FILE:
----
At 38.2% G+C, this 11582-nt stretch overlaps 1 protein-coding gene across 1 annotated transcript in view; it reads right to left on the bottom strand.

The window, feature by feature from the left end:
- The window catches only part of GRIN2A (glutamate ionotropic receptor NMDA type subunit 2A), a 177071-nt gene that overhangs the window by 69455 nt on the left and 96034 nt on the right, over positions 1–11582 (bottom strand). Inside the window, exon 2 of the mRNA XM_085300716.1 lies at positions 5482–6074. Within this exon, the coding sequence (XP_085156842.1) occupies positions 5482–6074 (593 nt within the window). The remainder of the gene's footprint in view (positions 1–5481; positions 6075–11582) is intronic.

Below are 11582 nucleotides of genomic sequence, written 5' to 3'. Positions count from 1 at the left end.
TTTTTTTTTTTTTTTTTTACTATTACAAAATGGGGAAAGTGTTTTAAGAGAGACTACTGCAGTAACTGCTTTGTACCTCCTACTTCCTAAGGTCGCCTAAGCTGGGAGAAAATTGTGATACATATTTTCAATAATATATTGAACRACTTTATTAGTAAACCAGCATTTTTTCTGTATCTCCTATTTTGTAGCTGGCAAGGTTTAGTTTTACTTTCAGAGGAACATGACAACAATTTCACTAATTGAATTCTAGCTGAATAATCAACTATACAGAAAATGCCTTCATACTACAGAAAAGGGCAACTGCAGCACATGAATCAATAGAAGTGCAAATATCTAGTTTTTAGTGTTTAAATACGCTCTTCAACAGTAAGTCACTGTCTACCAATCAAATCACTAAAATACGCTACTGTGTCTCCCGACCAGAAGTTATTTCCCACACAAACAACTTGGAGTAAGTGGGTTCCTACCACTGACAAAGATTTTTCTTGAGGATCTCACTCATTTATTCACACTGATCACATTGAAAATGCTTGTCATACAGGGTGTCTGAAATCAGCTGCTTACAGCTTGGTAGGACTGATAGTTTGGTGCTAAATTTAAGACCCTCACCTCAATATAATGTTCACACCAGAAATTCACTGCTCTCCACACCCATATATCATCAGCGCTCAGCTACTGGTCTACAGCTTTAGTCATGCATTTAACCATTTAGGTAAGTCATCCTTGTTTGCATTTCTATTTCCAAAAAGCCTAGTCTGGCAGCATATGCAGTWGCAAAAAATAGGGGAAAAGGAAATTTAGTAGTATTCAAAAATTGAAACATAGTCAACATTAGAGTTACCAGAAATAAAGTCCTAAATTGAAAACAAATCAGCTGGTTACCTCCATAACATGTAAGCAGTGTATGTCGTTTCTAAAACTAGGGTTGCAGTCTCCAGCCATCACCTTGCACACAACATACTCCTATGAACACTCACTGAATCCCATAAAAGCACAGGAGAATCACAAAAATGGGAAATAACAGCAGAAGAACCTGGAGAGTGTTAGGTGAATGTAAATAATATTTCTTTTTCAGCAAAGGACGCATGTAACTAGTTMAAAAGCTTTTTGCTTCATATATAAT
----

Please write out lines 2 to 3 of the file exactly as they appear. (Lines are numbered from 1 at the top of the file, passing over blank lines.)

The window, feature by feature from the left end:
- The window catches only part of GRIN2A (glutamate ionotropic receptor NMDA type subunit 2A), a 177071-nt gene that overhangs the window by 69455 nt on the left and 96034 nt on the right, over positions 1–11582 (bottom strand). Inside the window, exon 2 of the mRNA XM_085300716.1 lies at positions 5482–6074. Within this exon, the coding sequence (XP_085156842.1) occupies positions 5482–6074 (593 nt within the window). The remainder of the gene's footprint in view (positions 1–5481; positions 6075–11582) is intronic.